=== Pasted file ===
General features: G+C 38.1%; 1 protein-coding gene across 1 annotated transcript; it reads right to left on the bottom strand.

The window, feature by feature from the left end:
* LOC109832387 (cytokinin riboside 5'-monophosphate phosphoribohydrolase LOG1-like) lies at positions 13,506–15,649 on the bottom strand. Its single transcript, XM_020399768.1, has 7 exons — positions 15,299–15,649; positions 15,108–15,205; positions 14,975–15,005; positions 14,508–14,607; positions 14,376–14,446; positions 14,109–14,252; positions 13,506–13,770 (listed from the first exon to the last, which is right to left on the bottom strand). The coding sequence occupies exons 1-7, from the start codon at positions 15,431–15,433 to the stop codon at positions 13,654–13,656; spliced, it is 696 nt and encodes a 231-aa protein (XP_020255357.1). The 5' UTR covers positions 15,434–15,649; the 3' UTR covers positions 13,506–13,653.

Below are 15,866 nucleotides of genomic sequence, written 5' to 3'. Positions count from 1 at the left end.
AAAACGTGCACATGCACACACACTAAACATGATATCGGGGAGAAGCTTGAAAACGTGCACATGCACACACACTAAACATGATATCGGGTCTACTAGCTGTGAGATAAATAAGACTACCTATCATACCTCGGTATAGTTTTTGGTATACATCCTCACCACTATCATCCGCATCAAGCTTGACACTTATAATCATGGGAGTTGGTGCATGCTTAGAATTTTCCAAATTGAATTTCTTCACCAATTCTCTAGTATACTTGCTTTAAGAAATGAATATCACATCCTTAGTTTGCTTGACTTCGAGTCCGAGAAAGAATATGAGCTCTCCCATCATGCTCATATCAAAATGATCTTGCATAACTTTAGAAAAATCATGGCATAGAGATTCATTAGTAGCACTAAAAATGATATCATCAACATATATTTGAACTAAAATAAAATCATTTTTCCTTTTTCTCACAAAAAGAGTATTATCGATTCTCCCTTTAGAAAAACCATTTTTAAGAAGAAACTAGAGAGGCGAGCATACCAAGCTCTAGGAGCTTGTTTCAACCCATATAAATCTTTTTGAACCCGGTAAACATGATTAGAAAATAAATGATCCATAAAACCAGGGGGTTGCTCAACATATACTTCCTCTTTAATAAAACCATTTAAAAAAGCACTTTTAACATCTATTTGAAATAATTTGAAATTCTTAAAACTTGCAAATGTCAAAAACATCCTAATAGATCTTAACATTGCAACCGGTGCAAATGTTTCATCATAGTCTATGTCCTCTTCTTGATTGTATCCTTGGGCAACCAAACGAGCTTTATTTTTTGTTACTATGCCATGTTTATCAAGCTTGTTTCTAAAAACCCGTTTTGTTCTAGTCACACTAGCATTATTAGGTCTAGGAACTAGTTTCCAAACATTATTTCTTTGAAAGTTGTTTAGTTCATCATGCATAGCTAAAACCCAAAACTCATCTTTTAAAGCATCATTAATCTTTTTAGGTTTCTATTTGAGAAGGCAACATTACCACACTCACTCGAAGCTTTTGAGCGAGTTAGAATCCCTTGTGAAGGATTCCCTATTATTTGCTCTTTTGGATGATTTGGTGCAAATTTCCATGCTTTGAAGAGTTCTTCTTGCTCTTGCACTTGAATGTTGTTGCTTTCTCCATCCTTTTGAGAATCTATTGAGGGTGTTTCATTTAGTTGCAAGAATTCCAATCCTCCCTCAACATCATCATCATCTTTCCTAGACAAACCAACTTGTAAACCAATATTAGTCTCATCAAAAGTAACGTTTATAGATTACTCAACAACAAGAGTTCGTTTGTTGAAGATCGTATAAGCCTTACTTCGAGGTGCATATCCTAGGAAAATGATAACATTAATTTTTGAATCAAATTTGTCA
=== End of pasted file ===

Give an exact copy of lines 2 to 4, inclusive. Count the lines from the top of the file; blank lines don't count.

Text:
The window, feature by feature from the left end:
* LOC109832387 (cytokinin riboside 5'-monophosphate phosphoribohydrolase LOG1-like) lies at positions 13,506–15,649 on the bottom strand. Its single transcript, XM_020399768.1, has 7 exons — positions 15,299–15,649; positions 15,108–15,205; positions 14,975–15,005; positions 14,508–14,607; positions 14,376–14,446; positions 14,109–14,252; positions 13,506–13,770 (listed from the first exon to the last, which is right to left on the bottom strand). The coding sequence occupies exons 1-7, from the start codon at positions 15,431–15,433 to the stop codon at positions 13,654–13,656; spliced, it is 696 nt and encodes a 231-aa protein (XP_020255357.1). The 5' UTR covers positions 15,434–15,649; the 3' UTR covers positions 13,506–13,653.

Below are 15,866 nucleotides of genomic sequence, written 5' to 3'. Positions count from 1 at the left end.